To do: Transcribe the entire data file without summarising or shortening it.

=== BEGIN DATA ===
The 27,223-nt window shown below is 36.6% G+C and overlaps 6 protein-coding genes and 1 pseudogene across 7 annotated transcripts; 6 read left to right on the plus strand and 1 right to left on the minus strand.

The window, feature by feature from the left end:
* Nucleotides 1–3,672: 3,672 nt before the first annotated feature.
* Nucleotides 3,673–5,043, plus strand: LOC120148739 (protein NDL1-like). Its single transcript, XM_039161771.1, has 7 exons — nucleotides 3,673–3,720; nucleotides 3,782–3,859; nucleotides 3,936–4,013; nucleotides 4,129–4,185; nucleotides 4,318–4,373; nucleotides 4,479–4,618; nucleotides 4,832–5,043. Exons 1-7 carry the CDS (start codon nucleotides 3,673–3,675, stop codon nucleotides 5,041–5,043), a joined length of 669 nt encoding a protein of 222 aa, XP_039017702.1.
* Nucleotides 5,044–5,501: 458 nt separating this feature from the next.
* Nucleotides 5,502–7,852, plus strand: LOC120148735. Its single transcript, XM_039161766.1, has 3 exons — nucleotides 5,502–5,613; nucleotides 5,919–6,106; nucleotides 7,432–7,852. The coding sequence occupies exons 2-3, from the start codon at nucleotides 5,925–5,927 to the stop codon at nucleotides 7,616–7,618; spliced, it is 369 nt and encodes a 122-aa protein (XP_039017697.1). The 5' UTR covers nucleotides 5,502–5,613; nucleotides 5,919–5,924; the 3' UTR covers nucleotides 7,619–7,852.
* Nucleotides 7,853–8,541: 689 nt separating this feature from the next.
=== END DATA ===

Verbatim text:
The 27,223-nt window shown below is 36.6% G+C and overlaps 6 protein-coding genes and 1 pseudogene across 7 annotated transcripts; 6 read left to right on the plus strand and 1 right to left on the minus strand.

The window, feature by feature from the left end:
* Nucleotides 1–3,672: 3,672 nt before the first annotated feature.
* Nucleotides 3,673–5,043, plus strand: LOC120148739 (protein NDL1-like). Its single transcript, XM_039161771.1, has 7 exons — nucleotides 3,673–3,720; nucleotides 3,782–3,859; nucleotides 3,936–4,013; nucleotides 4,129–4,185; nucleotides 4,318–4,373; nucleotides 4,479–4,618; nucleotides 4,832–5,043. Exons 1-7 carry the CDS (start codon nucleotides 3,673–3,675, stop codon nucleotides 5,041–5,043), a joined length of 669 nt encoding a protein of 222 aa, XP_039017702.1.
* Nucleotides 5,044–5,501: 458 nt separating this feature from the next.
* Nucleotides 5,502–7,852, plus strand: LOC120148735. Its single transcript, XM_039161766.1, has 3 exons — nucleotides 5,502–5,613; nucleotides 5,919–6,106; nucleotides 7,432–7,852. The coding sequence occupies exons 2-3, from the start codon at nucleotides 5,925–5,927 to the stop codon at nucleotides 7,616–7,618; spliced, it is 369 nt and encodes a 122-aa protein (XP_039017697.1). The 5' UTR covers nucleotides 5,502–5,613; nucleotides 5,919–5,924; the 3' UTR covers nucleotides 7,619–7,852.
* Nucleotides 7,853–8,541: 689 nt separating this feature from the next.